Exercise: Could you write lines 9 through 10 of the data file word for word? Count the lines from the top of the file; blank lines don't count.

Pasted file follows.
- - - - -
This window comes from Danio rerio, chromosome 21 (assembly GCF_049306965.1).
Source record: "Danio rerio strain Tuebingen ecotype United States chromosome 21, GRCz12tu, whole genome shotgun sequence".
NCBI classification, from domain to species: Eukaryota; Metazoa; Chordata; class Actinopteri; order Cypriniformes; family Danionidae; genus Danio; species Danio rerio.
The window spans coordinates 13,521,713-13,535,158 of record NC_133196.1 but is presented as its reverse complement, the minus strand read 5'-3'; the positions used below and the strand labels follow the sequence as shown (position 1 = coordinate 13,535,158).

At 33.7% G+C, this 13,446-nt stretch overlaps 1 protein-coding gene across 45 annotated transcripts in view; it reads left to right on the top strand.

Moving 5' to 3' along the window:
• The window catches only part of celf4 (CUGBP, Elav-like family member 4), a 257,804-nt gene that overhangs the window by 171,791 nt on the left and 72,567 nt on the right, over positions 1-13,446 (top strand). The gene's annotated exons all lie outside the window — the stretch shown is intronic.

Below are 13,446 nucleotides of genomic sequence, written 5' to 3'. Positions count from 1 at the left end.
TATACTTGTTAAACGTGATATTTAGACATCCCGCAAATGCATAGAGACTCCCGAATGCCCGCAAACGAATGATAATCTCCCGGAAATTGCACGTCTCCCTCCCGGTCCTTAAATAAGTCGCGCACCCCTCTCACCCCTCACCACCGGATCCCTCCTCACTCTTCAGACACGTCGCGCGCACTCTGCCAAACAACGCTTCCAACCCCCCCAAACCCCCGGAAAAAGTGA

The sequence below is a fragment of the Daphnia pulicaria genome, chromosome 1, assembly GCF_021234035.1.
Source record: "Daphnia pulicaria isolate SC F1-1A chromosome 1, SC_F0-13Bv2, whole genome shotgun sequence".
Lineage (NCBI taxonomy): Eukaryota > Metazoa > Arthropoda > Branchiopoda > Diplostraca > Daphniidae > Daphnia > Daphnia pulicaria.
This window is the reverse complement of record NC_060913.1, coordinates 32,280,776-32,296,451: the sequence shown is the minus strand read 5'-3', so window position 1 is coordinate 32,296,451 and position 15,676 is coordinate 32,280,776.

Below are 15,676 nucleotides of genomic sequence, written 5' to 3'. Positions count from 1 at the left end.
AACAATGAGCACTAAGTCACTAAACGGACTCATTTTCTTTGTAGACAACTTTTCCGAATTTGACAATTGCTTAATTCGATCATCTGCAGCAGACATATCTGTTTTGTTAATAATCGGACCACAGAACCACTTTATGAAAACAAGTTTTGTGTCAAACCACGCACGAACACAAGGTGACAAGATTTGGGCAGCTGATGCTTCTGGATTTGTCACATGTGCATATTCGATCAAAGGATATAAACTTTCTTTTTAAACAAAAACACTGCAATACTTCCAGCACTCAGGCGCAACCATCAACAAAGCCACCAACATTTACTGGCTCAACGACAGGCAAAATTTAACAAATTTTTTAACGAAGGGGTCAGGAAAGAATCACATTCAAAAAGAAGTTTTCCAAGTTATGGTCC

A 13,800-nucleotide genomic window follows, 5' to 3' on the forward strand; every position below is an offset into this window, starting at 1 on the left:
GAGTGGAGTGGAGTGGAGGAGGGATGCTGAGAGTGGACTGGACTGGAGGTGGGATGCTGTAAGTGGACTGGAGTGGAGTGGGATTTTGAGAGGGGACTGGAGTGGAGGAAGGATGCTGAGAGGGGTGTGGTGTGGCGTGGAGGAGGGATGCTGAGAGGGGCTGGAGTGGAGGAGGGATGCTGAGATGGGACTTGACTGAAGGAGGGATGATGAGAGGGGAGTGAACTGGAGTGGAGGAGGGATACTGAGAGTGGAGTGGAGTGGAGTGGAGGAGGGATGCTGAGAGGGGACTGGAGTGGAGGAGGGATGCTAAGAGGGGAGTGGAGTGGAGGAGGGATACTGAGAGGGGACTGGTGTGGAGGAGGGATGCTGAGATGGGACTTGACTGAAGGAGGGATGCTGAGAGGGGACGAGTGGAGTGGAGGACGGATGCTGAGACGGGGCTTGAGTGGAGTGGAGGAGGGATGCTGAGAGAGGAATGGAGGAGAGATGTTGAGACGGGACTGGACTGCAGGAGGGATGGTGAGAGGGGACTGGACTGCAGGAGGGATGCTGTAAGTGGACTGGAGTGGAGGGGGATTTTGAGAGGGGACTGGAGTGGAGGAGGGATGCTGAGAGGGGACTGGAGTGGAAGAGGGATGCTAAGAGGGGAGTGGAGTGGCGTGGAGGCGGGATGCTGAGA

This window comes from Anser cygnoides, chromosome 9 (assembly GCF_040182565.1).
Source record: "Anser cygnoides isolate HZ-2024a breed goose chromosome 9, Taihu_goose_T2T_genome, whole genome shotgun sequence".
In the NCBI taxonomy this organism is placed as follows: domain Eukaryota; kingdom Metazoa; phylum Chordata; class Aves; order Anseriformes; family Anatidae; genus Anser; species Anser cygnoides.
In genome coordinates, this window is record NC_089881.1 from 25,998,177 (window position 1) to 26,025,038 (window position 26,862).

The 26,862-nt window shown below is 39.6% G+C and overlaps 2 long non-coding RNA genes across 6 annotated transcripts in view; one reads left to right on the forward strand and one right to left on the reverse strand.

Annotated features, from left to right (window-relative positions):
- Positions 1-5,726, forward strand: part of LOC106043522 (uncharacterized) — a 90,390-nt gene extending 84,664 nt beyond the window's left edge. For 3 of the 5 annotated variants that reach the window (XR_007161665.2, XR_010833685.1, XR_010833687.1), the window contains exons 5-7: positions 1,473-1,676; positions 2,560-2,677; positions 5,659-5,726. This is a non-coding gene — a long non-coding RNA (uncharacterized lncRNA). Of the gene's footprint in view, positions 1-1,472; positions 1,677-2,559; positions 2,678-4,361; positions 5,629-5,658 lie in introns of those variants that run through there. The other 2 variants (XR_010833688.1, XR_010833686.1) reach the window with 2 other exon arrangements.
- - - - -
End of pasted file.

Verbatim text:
TATACTTGTTAAACGTGATATTTAGACATCCCGCAAATGCATAGAGACTCCCGAATGCCCGCAAACGAATGATAATCTCCCGGAAATTGCACGTCTCCCTCCCGGTCCTTAAATAAGTCGCGCACCCCTCTCACCCCTCACCACCGGATCCCTCCTCACTCTTCAGACACGTCGCGCGCACTCTGCCAAACAACGCTTCCAACCCCCCCAAACCCCCGGAAAAAGTGA

The sequence below is a fragment of the Daphnia pulicaria genome, chromosome 1, assembly GCF_021234035.1.